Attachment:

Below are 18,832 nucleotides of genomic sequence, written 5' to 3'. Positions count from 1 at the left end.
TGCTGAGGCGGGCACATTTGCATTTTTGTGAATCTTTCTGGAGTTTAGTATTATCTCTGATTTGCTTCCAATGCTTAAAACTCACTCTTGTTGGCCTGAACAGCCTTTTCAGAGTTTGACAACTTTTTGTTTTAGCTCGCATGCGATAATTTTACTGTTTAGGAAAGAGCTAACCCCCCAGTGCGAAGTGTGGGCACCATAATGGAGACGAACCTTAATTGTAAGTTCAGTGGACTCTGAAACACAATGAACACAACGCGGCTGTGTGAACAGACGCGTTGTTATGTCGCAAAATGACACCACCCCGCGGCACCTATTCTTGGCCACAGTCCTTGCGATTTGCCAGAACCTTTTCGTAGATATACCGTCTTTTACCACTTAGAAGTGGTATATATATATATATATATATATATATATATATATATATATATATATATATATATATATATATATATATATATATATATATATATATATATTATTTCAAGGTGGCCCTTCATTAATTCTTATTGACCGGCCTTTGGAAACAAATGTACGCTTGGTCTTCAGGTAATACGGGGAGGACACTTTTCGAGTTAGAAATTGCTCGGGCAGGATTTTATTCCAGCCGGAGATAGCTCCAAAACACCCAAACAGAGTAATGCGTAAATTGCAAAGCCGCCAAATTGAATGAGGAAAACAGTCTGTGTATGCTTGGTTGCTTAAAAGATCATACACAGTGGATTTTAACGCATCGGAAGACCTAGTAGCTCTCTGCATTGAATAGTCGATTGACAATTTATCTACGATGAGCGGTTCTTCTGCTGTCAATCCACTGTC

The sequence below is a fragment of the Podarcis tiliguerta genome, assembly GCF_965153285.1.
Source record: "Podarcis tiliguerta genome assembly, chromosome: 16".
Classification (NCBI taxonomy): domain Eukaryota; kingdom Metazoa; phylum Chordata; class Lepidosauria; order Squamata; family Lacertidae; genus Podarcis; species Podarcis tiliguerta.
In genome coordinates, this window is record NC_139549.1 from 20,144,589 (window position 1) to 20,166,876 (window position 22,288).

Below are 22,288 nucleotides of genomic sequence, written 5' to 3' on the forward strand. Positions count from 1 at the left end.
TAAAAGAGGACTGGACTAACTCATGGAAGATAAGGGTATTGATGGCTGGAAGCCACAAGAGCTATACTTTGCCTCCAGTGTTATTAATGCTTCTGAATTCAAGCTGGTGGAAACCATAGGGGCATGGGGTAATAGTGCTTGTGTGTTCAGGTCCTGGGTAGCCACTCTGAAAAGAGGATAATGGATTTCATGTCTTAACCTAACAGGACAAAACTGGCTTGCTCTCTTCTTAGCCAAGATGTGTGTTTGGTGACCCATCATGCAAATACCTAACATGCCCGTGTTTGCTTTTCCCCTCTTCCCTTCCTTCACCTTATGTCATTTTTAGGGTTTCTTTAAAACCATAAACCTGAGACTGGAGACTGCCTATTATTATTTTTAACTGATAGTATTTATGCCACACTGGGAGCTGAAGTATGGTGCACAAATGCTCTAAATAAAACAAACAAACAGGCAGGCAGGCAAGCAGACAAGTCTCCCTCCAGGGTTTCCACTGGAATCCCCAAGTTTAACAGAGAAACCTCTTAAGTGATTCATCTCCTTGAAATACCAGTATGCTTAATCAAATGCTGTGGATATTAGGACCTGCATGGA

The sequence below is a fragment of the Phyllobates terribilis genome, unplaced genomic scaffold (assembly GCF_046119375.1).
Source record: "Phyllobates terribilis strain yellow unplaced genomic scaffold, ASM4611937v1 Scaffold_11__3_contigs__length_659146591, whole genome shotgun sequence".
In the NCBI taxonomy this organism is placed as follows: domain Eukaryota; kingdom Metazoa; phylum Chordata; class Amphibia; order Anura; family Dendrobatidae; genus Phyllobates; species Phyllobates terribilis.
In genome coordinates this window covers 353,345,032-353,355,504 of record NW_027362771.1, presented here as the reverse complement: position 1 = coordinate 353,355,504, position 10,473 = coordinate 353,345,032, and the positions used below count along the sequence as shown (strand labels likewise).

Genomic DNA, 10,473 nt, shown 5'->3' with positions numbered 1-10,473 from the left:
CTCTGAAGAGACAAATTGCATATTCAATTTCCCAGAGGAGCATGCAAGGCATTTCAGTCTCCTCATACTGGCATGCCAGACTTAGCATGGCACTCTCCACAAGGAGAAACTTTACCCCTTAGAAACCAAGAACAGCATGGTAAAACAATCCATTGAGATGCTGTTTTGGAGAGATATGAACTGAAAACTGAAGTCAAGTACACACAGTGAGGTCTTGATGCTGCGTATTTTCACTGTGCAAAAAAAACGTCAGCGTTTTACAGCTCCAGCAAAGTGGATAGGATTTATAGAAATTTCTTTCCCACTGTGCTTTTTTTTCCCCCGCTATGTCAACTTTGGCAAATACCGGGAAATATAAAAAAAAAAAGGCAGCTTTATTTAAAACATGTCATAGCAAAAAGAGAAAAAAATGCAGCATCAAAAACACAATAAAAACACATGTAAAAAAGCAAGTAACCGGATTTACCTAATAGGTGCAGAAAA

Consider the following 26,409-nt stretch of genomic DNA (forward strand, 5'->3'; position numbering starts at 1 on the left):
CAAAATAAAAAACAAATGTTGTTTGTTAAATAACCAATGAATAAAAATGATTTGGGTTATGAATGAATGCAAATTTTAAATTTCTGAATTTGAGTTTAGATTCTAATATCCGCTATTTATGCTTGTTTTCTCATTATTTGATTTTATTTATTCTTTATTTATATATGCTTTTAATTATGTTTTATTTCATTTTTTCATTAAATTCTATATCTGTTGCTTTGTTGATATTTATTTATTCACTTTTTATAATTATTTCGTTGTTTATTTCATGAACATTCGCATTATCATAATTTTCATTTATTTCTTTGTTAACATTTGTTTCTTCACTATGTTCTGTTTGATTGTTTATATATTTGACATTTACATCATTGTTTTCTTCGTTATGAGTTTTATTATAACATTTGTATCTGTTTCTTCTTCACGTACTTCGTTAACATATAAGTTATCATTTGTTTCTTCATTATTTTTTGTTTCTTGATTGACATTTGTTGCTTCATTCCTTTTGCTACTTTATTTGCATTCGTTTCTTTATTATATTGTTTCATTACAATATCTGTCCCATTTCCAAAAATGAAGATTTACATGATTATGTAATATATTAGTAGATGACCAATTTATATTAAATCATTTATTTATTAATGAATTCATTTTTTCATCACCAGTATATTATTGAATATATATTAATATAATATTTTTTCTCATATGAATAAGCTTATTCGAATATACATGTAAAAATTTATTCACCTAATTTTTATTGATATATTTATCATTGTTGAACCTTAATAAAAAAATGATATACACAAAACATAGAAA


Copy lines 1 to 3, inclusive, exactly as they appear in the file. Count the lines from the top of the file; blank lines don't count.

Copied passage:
Below are 18,832 nucleotides of genomic sequence, written 5' to 3'. Positions count from 1 at the left end.
TGCTGAGGCGGGCACATTTGCATTTTTGTGAATCTTTCTGGAGTTTAGTATTATCTCTGATTTGCTTCCAATGCTTAAAACTCACTCTTGTTGGCCTGAACAGCCTTTTCAGAGTTTGACAACTTTTTGTTTTAGCTCGCATGCGATAATTTTACTGTTTAGGAAAGAGCTAACCCCCCAGTGCGAAGTGTGGGCACCATAATGGAGACGAACCTTAATTGTAAGTTCAGTGGACTCTGAAACACAATGAACACAACGCGGCTGTGTGAACAGACGCGTTGTTATGTCGCAAAATGACACCACCCCGCGGCACCTATTCTTGGCCACAGTCCTTGCGATTTGCCAGAACCTTTTCGTAGATATACCGTCTTTTACCACTTAGAAGTGGTATATATATATATATATATATATATATATATATATATATATATATATATATATATATATATATATATATATATATATATATATATATATATTATTTCAAGGTGGCCCTTCATTAATTCTTATTGACCGGCCTTTGGAAACAAATGTACGCTTGGTCTTCAGGTAATACGGGGAGGACACTTTTCGAGTTAGAAATTGCTCGGGCAGGATTTTATTCCAGCCGGAGATAGCTCCAAAACACCCAAACAGAGTAATGCGTAAATTGCAAAGCCGCCAAATTGAATGAGGAAAACAGTCTGTGTATGCTTGGTTGCTTAAAAGATCATACACAGTGGATTTTAACGCATCGGAAGACCTAGTAGCTCTCTGCATTGAATAGTCGATTGACAATTTATCTACGATGAGCGGTTCTTCTGCTGTCAATCCACTGTC

The sequence below is a fragment of the Podarcis tiliguerta genome, assembly GCF_965153285.1.